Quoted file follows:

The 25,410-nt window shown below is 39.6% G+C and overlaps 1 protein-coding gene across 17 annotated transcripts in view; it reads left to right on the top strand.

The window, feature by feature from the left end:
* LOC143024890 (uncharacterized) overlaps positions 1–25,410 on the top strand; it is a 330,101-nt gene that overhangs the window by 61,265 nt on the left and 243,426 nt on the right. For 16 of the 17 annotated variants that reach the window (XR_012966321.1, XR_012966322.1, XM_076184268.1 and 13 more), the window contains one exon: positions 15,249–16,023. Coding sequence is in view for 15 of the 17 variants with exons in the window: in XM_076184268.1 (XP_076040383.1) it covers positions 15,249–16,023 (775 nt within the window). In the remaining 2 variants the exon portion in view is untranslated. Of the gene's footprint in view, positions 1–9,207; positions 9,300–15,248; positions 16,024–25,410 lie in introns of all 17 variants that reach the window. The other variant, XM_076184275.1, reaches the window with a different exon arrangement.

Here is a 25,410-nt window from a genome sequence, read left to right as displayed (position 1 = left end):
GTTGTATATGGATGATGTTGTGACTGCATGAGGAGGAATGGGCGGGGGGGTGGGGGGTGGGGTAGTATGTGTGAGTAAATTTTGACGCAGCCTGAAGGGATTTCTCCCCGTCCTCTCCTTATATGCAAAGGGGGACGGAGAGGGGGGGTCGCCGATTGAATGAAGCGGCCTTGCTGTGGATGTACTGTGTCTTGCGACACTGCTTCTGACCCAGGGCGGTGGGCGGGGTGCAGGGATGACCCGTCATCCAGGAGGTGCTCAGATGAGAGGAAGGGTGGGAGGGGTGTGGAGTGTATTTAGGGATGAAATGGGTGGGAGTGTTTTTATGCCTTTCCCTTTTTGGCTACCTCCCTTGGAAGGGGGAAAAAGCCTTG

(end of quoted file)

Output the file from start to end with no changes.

The 25,410-nt window shown below is 39.6% G+C and overlaps 1 protein-coding gene across 17 annotated transcripts in view; it reads left to right on the top strand.

The window, feature by feature from the left end:
* LOC143024890 (uncharacterized) overlaps positions 1–25,410 on the top strand; it is a 330,101-nt gene that overhangs the window by 61,265 nt on the left and 243,426 nt on the right. For 16 of the 17 annotated variants that reach the window (XR_012966321.1, XR_012966322.1, XM_076184268.1 and 13 more), the window contains one exon: positions 15,249–16,023. Coding sequence is in view for 15 of the 17 variants with exons in the window: in XM_076184268.1 (XP_076040383.1) it covers positions 15,249–16,023 (775 nt within the window). In the remaining 2 variants the exon portion in view is untranslated. Of the gene's footprint in view, positions 1–9,207; positions 9,300–15,248; positions 16,024–25,410 lie in introns of all 17 variants that reach the window. The other variant, XM_076184275.1, reaches the window with a different exon arrangement.

Here is a 25,410-nt window from a genome sequence, read left to right as displayed (position 1 = left end):
GTTGTATATGGATGATGTTGTGACTGCATGAGGAGGAATGGGCGGGGGGGTGGGGGGTGGGGTAGTATGTGTGAGTAAATTTTGACGCAGCCTGAAGGGATTTCTCCCCGTCCTCTCCTTATATGCAAAGGGGGACGGAGAGGGGGGGTCGCCGATTGAATGAAGCGGCCTTGCTGTGGATGTACTGTGTCTTGCGACACTGCTTCTGACCCAGGGCGGTGGGCGGGGTGCAGGGATGACCCGTCATCCAGGAGGTGCTCAGATGAGAGGAAGGGTGGGAGGGGTGTGGAGTGTATTTAGGGATGAAATGGGTGGGAGTGTTTTTATGCCTTTCCCTTTTTGGCTACCTCCCTTGGAAGGGGGAAAAAGCCTTG